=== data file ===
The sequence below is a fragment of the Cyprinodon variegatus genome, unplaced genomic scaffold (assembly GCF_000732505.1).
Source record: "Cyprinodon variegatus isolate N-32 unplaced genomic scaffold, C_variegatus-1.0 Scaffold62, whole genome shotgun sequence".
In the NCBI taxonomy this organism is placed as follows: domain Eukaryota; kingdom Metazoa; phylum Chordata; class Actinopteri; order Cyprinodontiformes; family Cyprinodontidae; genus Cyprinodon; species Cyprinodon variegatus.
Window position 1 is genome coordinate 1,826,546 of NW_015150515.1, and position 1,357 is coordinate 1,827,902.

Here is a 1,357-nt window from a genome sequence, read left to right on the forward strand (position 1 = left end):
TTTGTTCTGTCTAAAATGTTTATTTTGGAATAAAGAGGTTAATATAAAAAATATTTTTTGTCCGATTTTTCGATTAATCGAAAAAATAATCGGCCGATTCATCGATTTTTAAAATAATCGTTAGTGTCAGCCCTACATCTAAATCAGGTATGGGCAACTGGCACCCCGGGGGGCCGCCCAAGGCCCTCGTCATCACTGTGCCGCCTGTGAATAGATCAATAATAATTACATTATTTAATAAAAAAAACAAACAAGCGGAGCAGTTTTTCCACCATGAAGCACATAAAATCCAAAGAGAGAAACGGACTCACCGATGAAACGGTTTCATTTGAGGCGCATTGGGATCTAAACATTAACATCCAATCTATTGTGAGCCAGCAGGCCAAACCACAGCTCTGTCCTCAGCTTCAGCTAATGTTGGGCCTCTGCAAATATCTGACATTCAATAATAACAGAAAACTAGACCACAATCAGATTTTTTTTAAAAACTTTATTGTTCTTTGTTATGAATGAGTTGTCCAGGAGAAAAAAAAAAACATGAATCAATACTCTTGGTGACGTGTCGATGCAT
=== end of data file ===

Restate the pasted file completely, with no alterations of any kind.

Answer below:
The sequence below is a fragment of the Cyprinodon variegatus genome, unplaced genomic scaffold (assembly GCF_000732505.1).
Source record: "Cyprinodon variegatus isolate N-32 unplaced genomic scaffold, C_variegatus-1.0 Scaffold62, whole genome shotgun sequence".
In the NCBI taxonomy this organism is placed as follows: domain Eukaryota; kingdom Metazoa; phylum Chordata; class Actinopteri; order Cyprinodontiformes; family Cyprinodontidae; genus Cyprinodon; species Cyprinodon variegatus.
Window position 1 is genome coordinate 1,826,546 of NW_015150515.1, and position 1,357 is coordinate 1,827,902.

Here is a 1,357-nt window from a genome sequence, read left to right on the forward strand (position 1 = left end):
TTTGTTCTGTCTAAAATGTTTATTTTGGAATAAAGAGGTTAATATAAAAAATATTTTTTGTCCGATTTTTCGATTAATCGAAAAAATAATCGGCCGATTCATCGATTTTTAAAATAATCGTTAGTGTCAGCCCTACATCTAAATCAGGTATGGGCAACTGGCACCCCGGGGGGCCGCCCAAGGCCCTCGTCATCACTGTGCCGCCTGTGAATAGATCAATAATAATTACATTATTTAATAAAAAAAACAAACAAGCGGAGCAGTTTTTCCACCATGAAGCACATAAAATCCAAAGAGAGAAACGGACTCACCGATGAAACGGTTTCATTTGAGGCGCATTGGGATCTAAACATTAACATCCAATCTATTGTGAGCCAGCAGGCCAAACCACAGCTCTGTCCTCAGCTTCAGCTAATGTTGGGCCTCTGCAAATATCTGACATTCAATAATAACAGAAAACTAGACCACAATCAGATTTTTTTTAAAAACTTTATTGTTCTTTGTTATGAATGAGTTGTCCAGGAGAAAAAAAAAAACATGAATCAATACTCTTGGTGACGTGTCGATGCAT